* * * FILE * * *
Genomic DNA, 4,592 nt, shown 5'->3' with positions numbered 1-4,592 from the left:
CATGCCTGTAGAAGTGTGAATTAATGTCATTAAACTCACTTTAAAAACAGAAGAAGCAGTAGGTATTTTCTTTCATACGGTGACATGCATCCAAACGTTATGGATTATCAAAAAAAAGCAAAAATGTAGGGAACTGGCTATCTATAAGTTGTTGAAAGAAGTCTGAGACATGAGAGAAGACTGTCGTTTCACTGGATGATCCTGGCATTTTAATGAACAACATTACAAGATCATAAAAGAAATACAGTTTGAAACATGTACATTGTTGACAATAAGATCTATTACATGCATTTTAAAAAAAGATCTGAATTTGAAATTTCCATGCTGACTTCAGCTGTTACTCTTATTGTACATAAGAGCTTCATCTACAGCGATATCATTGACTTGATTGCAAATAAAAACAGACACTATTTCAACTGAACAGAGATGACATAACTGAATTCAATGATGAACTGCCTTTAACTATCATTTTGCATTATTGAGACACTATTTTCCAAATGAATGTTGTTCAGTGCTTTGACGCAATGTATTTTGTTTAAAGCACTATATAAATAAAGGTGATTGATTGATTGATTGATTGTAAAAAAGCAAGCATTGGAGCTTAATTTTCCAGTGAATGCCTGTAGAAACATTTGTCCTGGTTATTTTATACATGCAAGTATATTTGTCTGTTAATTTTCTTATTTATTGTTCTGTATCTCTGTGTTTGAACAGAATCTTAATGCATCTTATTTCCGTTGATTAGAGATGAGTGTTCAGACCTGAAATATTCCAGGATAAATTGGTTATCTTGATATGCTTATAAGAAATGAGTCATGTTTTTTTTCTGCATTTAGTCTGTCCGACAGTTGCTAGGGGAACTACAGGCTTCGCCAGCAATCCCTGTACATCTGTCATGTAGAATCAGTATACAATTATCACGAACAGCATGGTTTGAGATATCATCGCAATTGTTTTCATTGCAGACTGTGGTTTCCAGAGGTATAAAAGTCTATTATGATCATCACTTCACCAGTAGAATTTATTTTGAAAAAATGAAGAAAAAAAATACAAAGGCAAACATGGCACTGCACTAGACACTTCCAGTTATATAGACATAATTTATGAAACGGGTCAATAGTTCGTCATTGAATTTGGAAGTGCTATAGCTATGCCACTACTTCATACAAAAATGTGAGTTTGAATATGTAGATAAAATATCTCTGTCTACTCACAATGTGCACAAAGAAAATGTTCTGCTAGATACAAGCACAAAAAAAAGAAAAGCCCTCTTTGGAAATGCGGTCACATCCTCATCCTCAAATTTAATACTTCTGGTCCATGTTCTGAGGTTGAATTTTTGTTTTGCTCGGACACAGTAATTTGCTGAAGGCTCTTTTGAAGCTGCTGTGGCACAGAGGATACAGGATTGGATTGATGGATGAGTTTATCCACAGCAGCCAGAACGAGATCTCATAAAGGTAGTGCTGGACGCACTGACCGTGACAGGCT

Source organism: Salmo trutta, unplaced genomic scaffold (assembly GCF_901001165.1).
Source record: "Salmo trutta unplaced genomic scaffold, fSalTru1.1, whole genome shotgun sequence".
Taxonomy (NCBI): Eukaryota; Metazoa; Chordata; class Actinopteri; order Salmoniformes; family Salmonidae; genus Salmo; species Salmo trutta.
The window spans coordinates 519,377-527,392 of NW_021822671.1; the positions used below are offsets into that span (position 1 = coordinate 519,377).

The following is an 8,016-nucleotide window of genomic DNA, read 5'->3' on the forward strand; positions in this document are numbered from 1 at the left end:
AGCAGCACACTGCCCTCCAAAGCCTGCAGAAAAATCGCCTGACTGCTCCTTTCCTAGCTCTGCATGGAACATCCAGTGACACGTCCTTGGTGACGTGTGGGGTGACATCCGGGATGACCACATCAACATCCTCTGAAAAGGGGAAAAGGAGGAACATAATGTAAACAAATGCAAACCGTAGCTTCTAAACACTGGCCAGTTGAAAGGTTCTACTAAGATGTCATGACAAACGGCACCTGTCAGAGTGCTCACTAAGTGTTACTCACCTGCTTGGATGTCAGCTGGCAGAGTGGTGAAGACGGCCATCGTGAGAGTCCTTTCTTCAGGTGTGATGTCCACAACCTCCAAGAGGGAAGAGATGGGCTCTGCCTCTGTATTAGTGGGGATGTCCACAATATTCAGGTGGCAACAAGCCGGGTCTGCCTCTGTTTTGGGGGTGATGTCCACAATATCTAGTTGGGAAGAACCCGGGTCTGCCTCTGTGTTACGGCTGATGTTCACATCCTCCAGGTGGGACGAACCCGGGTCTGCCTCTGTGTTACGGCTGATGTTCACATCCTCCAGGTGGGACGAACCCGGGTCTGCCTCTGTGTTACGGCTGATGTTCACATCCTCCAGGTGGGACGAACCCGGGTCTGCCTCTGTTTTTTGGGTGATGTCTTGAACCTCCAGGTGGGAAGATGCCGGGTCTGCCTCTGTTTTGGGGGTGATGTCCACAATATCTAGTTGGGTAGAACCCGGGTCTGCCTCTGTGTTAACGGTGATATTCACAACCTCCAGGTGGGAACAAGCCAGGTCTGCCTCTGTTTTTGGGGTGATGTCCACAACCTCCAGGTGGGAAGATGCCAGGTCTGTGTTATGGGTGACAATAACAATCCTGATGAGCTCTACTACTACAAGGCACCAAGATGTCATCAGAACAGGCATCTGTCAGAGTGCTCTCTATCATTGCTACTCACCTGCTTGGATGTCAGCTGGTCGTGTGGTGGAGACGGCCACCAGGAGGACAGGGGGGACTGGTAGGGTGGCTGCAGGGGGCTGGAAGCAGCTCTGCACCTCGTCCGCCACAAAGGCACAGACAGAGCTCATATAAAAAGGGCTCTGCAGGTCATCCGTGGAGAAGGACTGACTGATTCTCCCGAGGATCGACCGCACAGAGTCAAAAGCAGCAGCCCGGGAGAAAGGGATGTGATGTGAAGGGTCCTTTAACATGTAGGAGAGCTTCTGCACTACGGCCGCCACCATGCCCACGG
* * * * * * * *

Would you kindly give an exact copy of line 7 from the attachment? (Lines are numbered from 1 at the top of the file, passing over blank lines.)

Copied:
The following is an 8,016-nucleotide window of genomic DNA, read 5'->3' on the forward strand; positions in this document are numbered from 1 at the left end: